good reviews that misrepresent the book totally, praising its delicious constant irony when you have carefully kept a serious tone throughout, and so on; such reviews are not as rare as they should be.
balanced reviews that find much to praise in the book but work inevitably up to a “however” near the end of the review, designed (in approved Canadian style) to keep the author humble; these reviews make the reviewer feel very judicious, and are the most common of all.
bad reviews that make it clear that the reviewer could write a much better book himself; if the reviewer is a reporter on the paper concerned, the review will almost certainly be of this type.
bad reviews written by the man known to be your worst enemy in the world; he has been given your book to review because the book editor would like a little blood and guts in his page. The blood and the guts are yours. Here, as in all dealings with reviews and reviewers, neither you nor your mother should become involved in any correspondence without consulting your publisher.
If you are interviewed about your books for a magazine or newspaper article, do not be surprised if the article concentrates on your interest in growing tomatoes, or on the happy warmth that pervades your household, while completely ignoring your book and your writing; these interviews are intended to add colour to the dull fogies that we all know authors to be.
If you are interviewed on radio or tv, assume that your interviewer has not read your book. Many interviewers in these fields take a perverse pride in having done as little preparation as possible for the interview; a ten-second glance at the book jacket before the interview begins is apparently regarded as sufficient in a field where the badge of true professionalism is the ability to gabble cheerfully and apparently intelligently about subjects of which one is totally ignorant. In these circumstances, your role is to direct the interview. You know what the book is about, the interviewer does not, so you should steer his questions around to what they should be. His only concern is to avoid dead air, so he will have no objections, provided you refrain from showing the audience the alarming depth of his ignorance.
If you are foolish enough to ask (off camera, of course) why the interviewer has not read your book, he will blame the publisher for not sending him a copy. The accusation will be untrue; book publishers, like the weather, exist largely to provide a topic of conversation on which people of all sorts can comfortably agree.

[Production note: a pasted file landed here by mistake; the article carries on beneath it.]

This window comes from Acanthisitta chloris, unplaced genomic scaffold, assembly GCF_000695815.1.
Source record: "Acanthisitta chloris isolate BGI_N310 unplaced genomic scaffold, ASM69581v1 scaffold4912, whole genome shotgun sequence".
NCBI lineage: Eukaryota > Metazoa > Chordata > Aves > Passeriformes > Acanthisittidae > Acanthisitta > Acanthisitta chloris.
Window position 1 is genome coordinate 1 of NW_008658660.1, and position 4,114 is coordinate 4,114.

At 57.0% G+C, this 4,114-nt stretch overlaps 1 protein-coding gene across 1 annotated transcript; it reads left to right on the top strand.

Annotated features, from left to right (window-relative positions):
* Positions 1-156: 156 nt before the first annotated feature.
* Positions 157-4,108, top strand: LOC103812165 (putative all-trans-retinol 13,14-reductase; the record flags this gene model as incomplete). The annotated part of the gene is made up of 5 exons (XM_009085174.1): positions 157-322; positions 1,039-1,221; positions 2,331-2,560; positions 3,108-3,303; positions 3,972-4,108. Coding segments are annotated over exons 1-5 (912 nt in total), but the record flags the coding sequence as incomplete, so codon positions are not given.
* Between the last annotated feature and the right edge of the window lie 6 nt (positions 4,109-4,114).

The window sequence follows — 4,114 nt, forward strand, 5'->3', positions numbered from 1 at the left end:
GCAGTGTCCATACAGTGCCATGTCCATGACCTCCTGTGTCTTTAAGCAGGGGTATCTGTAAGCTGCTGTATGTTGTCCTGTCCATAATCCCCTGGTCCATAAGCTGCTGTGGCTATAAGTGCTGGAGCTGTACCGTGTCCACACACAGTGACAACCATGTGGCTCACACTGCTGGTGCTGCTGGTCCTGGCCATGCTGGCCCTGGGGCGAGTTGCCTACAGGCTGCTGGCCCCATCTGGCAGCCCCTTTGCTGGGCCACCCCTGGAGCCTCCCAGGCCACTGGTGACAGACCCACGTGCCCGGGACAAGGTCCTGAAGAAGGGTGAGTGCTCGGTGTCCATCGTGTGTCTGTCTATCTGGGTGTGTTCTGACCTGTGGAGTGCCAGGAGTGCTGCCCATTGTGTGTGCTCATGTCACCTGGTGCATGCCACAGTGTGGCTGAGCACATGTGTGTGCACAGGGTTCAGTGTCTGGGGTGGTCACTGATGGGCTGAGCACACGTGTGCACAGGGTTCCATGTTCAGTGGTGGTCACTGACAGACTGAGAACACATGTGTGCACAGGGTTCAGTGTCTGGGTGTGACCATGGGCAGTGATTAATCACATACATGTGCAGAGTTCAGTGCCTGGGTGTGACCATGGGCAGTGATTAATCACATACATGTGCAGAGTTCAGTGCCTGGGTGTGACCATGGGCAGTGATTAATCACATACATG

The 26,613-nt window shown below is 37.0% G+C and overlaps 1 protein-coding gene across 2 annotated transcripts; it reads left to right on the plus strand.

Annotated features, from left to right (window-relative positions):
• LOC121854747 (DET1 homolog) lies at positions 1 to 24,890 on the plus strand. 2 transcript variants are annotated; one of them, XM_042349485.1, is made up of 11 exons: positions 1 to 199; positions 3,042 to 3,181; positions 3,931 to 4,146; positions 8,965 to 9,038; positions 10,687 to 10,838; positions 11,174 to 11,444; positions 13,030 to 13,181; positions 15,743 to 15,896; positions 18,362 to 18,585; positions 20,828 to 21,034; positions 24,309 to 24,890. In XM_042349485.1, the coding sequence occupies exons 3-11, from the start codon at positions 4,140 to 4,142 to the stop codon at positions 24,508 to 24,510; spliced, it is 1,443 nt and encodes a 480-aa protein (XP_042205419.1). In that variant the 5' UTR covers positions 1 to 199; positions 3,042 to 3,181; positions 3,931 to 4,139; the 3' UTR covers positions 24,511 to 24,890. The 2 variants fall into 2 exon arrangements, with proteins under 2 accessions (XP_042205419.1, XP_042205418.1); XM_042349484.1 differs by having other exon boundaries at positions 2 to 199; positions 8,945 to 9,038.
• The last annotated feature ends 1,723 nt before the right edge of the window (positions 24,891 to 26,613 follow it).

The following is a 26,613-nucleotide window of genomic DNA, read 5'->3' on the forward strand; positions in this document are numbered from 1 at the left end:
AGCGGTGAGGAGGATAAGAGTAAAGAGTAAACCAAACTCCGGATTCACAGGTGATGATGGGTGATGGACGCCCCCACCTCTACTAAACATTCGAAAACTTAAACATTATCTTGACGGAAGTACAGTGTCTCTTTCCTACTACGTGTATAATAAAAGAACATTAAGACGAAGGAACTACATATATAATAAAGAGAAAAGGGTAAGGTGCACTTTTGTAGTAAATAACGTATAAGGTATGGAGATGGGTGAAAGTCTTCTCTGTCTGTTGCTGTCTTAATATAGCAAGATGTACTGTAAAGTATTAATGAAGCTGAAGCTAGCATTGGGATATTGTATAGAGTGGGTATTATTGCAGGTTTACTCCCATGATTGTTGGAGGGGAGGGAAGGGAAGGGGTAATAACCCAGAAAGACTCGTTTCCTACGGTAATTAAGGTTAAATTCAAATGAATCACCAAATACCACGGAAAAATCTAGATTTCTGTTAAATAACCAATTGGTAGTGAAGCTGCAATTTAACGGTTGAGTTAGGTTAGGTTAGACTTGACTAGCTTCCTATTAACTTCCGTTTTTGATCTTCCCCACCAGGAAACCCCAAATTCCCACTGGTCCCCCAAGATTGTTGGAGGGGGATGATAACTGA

Autographing events in bookstores take place only because bookstore managers are incurable optimists. All past experience shows that only people who are famous for not writing books (e.g., sports stars, movie stars, tv stars, axe murderers, former prime ministers, or these people’s estranged lovers) attract satisfactory crowds into a bookstore. Yet the chances are that you will be invited to come along to an autographing session at some point in the life of your book.
Always accept such invitations. As you sit there flanked by towers of unsold copies of your book and backed by a blown-up photograph of yourself taken fifteen years ago, you will have a wonderful opportunity to get to know a bookstore manager. He and his staff will look at their watches a lot and mention, by name, several of the customers who had expressed eagerness to come in and meet you, but who obviously have been prevented from doing so because it is so cold/hot/icy/wet/windy/good for gardening after the wet/windy spell. The day of the week will also be blamed, and the time of day (it is extremely impolite for you to ask who decided on the timing of the event) and, above all, the fact that the publisher failed to pull his weight in advertising the event properly. Deflect the conversation from this congenial topic and ask questions that will cast light on the bookstore staff’s love and knowledge of books. This may prove to be illuminating. It may also leave the staff with the impression that you are an interested, caring person; to assuage their guilt they will then push your book.
When your time is up, console yourself with the thought that nobody who is not an axe murderer, etc., is ever besieged by lines of smiling book-buyers eager to get the author’s signature on their new purchase. In judging autographing sessions, remember Gibson’s Golden Rule: selling one book in a half-hour autographing session is average, selling more is a success, selling fewer is a disappointment.
Two further points. Never buy any books in the store in the course of your visit; it may seem a tempting way to pass the empty minutes, but is highly unprofessional. And never agree to participate in a joint autographing session with another author. The phrase “healthy competition” does not apply to such an event.
For similar reasons, beware of giving any public readings in tandem with authors who are practised public performers, old troupers who know how to milk a laugh, have the audience eating out of the palm of their hand, and so on. In these circumstances your only sensible course is to keep your reading brief and audible, and to mention the name of your book loudly at the beginning and end. A dangerous but effective tactic if you have to follow the old trouper is to affect a stutter, bravely overcome. But on no account listen to or compare the applause that greets your reading and his.
Unfortunately, giving a reading on your own is even worse. Here precisely the same factors apply as those affecting bookstore autographing. The chairman of the event will gaze worriedly around the empty hall, naming some of the many people who were eager to come, but prevented by the weather being so hot/cold/icy/windy, etc. After waiting an extra twenty minutes, he will introduce you, getting either the book title or your name wrong (rarely both), then slump into an apparent coma while you read. He will awaken only to thank you briefly, and to explain why he won’t be able to give you a ride back as originally planned.
Another Golden Rule: any reading where the audience exceeds the total of the chairman, the publisher’s local representative, and the man who has to close the hall plus one can be considered a success. Thus all readings, like all autographings, should be gladly accepted as a means of spreading your name around.
Unfortunately, while autographings tend to suffer from an oversupply of copies of your book, copies will rarely be available for sale at your readings, and never at your well-attended readings. Arrangements will have been made for their sale on the spot by a local bookseller, but they will have fallen through. Blame your publisher.
Learn all of the above rules by heart. Please remember that every author always goes through a period of believing that the world is in a conspiracy to prevent her book being talked about and bought. If you remember this, you may save yourself a little heartbreak, but not much. If the agony becomes too much to bear, blame your publisher. The agony will slowly dissolve, and in time you may think about writing another book.